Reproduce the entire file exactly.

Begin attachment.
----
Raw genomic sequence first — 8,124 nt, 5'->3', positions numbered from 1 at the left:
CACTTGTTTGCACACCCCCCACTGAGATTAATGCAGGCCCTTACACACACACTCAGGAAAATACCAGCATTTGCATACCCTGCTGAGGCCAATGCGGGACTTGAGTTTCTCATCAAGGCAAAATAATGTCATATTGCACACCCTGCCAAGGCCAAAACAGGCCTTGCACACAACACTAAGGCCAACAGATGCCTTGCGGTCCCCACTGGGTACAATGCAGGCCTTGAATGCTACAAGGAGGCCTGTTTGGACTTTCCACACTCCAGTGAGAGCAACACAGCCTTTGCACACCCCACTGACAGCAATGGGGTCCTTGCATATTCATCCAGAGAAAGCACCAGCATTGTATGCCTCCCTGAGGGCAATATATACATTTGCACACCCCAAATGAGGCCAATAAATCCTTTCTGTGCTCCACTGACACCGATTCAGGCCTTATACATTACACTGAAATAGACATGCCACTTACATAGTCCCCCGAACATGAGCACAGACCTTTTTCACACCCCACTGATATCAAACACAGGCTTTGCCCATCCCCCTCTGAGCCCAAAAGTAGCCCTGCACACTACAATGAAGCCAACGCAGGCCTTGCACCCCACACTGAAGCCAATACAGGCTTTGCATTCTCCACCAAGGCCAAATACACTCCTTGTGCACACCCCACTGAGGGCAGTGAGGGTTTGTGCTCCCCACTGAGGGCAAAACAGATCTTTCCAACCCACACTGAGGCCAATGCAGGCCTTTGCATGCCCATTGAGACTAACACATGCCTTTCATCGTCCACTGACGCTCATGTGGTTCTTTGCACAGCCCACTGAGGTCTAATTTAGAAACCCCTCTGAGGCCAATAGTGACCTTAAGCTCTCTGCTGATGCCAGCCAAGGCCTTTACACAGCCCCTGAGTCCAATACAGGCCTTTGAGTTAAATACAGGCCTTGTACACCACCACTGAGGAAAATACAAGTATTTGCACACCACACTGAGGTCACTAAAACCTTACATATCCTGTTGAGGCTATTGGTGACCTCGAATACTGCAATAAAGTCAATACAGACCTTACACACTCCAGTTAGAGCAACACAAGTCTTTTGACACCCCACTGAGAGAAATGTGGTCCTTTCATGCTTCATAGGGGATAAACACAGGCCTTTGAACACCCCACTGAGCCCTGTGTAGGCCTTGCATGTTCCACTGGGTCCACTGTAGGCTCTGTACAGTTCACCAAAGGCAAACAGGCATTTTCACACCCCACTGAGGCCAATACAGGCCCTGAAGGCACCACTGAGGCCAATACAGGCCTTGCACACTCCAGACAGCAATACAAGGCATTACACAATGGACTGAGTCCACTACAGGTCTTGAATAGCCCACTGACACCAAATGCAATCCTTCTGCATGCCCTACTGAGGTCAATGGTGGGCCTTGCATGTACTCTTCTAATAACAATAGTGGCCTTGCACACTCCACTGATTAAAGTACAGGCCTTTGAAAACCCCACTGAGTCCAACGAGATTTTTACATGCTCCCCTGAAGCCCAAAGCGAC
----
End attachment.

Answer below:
Raw genomic sequence first — 8,124 nt, 5'->3', positions numbered from 1 at the left:
CACTTGTTTGCACACCCCCCACTGAGATTAATGCAGGCCCTTACACACACACTCAGGAAAATACCAGCATTTGCATACCCTGCTGAGGCCAATGCGGGACTTGAGTTTCTCATCAAGGCAAAATAATGTCATATTGCACACCCTGCCAAGGCCAAAACAGGCCTTGCACACAACACTAAGGCCAACAGATGCCTTGCGGTCCCCACTGGGTACAATGCAGGCCTTGAATGCTACAAGGAGGCCTGTTTGGACTTTCCACACTCCAGTGAGAGCAACACAGCCTTTGCACACCCCACTGACAGCAATGGGGTCCTTGCATATTCATCCAGAGAAAGCACCAGCATTGTATGCCTCCCTGAGGGCAATATATACATTTGCACACCCCAAATGAGGCCAATAAATCCTTTCTGTGCTCCACTGACACCGATTCAGGCCTTATACATTACACTGAAATAGACATGCCACTTACATAGTCCCCCGAACATGAGCACAGACCTTTTTCACACCCCACTGATATCAAACACAGGCTTTGCCCATCCCCCTCTGAGCCCAAAAGTAGCCCTGCACACTACAATGAAGCCAACGCAGGCCTTGCACCCCACACTGAAGCCAATACAGGCTTTGCATTCTCCACCAAGGCCAAATACACTCCTTGTGCACACCCCACTGAGGGCAGTGAGGGTTTGTGCTCCCCACTGAGGGCAAAACAGATCTTTCCAACCCACACTGAGGCCAATGCAGGCCTTTGCATGCCCATTGAGACTAACACATGCCTTTCATCGTCCACTGACGCTCATGTGGTTCTTTGCACAGCCCACTGAGGTCTAATTTAGAAACCCCTCTGAGGCCAATAGTGACCTTAAGCTCTCTGCTGATGCCAGCCAAGGCCTTTACACAGCCCCTGAGTCCAATACAGGCCTTTGAGTTAAATACAGGCCTTGTACACCACCACTGAGGAAAATACAAGTATTTGCACACCACACTGAGGTCACTAAAACCTTACATATCCTGTTGAGGCTATTGGTGACCTCGAATACTGCAATAAAGTCAATACAGACCTTACACACTCCAGTTAGAGCAACACAAGTCTTTTGACACCCCACTGAGAGAAATGTGGTCCTTTCATGCTTCATAGGGGATAAACACAGGCCTTTGAACACCCCACTGAGCCCTGTGTAGGCCTTGCATGTTCCACTGGGTCCACTGTAGGCTCTGTACAGTTCACCAAAGGCAAACAGGCATTTTCACACCCCACTGAGGCCAATACAGGCCCTGAAGGCACCACTGAGGCCAATACAGGCCTTGCACACTCCAGACAGCAATACAAGGCATTACACAATGGACTGAGTCCACTACAGGTCTTGAATAGCCCACTGACACCAAATGCAATCCTTCTGCATGCCCTACTGAGGTCAATGGTGGGCCTTGCATGTACTCTTCTAATAACAATAGTGGCCTTGCACACTCCACTGATTAAAGTACAGGCCTTTGAAAACCCCACTGAGTCCAACGAGATTTTTACATGCTCCCCTGAAGCCCAAAGCGAC